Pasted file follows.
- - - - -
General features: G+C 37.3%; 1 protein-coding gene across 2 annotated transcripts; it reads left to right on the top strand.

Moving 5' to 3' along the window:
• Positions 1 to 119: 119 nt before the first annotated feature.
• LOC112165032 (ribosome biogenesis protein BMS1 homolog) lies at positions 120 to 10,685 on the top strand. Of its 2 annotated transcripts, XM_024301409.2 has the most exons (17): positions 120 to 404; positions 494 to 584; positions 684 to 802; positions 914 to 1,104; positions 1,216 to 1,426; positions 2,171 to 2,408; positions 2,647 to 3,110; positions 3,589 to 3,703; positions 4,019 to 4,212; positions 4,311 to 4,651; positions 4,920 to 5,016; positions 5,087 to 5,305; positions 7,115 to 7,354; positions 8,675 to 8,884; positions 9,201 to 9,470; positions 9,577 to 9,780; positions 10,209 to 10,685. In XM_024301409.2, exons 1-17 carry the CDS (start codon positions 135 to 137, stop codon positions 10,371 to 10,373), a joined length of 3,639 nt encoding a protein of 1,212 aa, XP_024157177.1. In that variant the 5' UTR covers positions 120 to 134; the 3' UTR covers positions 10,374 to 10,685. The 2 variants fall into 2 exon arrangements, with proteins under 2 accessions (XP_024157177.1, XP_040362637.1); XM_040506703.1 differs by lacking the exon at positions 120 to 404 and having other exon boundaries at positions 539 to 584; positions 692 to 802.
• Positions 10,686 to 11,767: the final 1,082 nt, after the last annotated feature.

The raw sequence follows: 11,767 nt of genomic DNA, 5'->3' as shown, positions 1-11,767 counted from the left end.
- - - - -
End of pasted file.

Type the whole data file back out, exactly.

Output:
General features: G+C 37.3%; 1 protein-coding gene across 2 annotated transcripts; it reads left to right on the top strand.

Moving 5' to 3' along the window:
• Positions 1 to 119: 119 nt before the first annotated feature.
• LOC112165032 (ribosome biogenesis protein BMS1 homolog) lies at positions 120 to 10,685 on the top strand. Of its 2 annotated transcripts, XM_024301409.2 has the most exons (17): positions 120 to 404; positions 494 to 584; positions 684 to 802; positions 914 to 1,104; positions 1,216 to 1,426; positions 2,171 to 2,408; positions 2,647 to 3,110; positions 3,589 to 3,703; positions 4,019 to 4,212; positions 4,311 to 4,651; positions 4,920 to 5,016; positions 5,087 to 5,305; positions 7,115 to 7,354; positions 8,675 to 8,884; positions 9,201 to 9,470; positions 9,577 to 9,780; positions 10,209 to 10,685. In XM_024301409.2, exons 1-17 carry the CDS (start codon positions 135 to 137, stop codon positions 10,371 to 10,373), a joined length of 3,639 nt encoding a protein of 1,212 aa, XP_024157177.1. In that variant the 5' UTR covers positions 120 to 134; the 3' UTR covers positions 10,374 to 10,685. The 2 variants fall into 2 exon arrangements, with proteins under 2 accessions (XP_024157177.1, XP_040362637.1); XM_040506703.1 differs by lacking the exon at positions 120 to 404 and having other exon boundaries at positions 539 to 584; positions 692 to 802.
• Positions 10,686 to 11,767: the final 1,082 nt, after the last annotated feature.

The raw sequence follows: 11,767 nt of genomic DNA, 5'->3' as shown, positions 1-11,767 counted from the left end.